Home Mobile Trends 12 Most Popular Mobile Operating Systems of All Time

12 Most Popular Mobile Operating Systems of All Time



The majority of smartphone users have some knowledge about Android and iOS operating systems, which are by far the most popular ones. On the other hand, information about the other operating systems which are capable of running on a mobile device is scarce. Currently, Android is beating the heck of all the other operating systems, including iOS.

Currently, Android is beating the heck of all the other operating systems, including iOS. 83% of the total users worldwide own an Android device.iOS holds 14% of the market share while Windows operating devices continue to fail in making a notable impact.

In an attempt to do justice to those operating systems that have a tiny share of the market or none at all, I compiled a list with all the notable mobile OS’s of modern times.


BADA is an operating system owned by Samsung and the latest version of BADA was released in 2012. It was built for mid and high-end models and resembled Android in many aspects. It was a robust, user-friendly and resource efficient OS.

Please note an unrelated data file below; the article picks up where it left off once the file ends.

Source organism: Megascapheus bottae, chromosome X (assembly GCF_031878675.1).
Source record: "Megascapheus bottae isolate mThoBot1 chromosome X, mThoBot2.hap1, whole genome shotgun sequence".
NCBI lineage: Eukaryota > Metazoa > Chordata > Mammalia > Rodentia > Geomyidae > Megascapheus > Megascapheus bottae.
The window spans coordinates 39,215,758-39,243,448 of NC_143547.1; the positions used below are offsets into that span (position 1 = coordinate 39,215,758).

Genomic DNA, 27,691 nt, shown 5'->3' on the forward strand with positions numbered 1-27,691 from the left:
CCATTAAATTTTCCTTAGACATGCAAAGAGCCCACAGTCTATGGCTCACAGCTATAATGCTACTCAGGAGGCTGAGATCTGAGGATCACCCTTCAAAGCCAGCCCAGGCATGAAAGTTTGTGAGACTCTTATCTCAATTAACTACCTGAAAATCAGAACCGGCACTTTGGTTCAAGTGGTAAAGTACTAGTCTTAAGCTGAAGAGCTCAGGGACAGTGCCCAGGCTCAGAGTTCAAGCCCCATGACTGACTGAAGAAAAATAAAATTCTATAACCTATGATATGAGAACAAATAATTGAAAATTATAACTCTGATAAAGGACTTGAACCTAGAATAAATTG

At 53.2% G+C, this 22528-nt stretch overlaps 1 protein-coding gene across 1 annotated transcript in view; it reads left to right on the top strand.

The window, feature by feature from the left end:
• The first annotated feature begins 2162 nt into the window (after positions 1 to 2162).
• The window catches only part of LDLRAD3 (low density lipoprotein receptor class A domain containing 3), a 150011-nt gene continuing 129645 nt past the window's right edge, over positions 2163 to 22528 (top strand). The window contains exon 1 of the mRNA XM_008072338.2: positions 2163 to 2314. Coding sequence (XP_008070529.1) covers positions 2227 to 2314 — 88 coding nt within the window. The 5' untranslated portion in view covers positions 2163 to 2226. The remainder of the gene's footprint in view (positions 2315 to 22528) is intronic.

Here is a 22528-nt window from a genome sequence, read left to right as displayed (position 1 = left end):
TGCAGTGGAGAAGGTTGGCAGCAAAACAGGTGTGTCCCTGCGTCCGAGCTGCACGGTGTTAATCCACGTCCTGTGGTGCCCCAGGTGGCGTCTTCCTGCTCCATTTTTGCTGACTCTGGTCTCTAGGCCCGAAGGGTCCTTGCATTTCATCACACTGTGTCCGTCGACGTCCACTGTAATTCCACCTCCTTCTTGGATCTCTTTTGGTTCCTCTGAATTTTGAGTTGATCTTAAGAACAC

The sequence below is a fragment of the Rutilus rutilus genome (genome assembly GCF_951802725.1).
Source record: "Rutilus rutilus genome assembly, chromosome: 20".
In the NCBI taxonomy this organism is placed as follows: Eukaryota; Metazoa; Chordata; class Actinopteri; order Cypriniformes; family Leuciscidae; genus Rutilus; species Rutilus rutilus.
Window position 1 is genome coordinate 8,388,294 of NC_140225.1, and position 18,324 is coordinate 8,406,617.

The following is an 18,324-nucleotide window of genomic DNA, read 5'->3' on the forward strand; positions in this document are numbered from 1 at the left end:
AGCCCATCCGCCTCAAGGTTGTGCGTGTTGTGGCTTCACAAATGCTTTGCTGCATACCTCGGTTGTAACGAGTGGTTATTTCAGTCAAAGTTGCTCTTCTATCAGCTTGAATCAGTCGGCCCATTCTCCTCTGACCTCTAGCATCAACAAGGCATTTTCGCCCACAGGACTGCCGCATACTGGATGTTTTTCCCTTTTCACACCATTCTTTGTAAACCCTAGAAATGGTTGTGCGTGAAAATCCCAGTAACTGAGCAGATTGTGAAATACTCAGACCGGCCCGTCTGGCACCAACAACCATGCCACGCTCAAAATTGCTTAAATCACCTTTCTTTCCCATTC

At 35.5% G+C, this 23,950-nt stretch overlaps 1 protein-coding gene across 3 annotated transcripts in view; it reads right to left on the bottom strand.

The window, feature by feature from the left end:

Seemingly following the Android upgoing trend, Samsung decided to abandon BADA after a while. They’re only 3 smartphones that run the BADA OS (Samsung Wave, Samsung Wave 2 and Samsung Wave 3).

BlackBerry OS

Blackberry is one of the grandfathers of operating systems, having released their first OS back in 1999 under the ownership of RIM. The interface and design of Blackberry OS were the main factors that distinguished it from other OS’s.

Similar to Apple, Blackberry OS was closed source and was exclusively available for Blackberry models throughout its glory years. It has made a name for itself due to his reliability and the fact that it has retained immunity to almost all mobile viruses.

At the end of 2015, Blackberry CEO confirmed the rumors regarding the death of the Blackberry OS. He assured fans that the company will continue to support the latest Blackberry OS (BB10), but admitted that 2016 flagships will have an Android OS.


MeeGo is remembered as a mobile platform despite the fact that it was build to accommodate a variety of electronic terminals including e-books, tv, car computers and handhelds. All of them have the same core OS properties, but the interface was completely different in each device.

A little-known fact is, Nokia N9, a hugely popular device was running on the MeeGo OS.


Similar with our beloved Android, Maemo’s OS home screen was composed of multiple sections that showed icons, update notifications, search bar, RSS Feed, etc. The father of MeeGo is remembered by the speed with which the user was able to navigate from one place to another.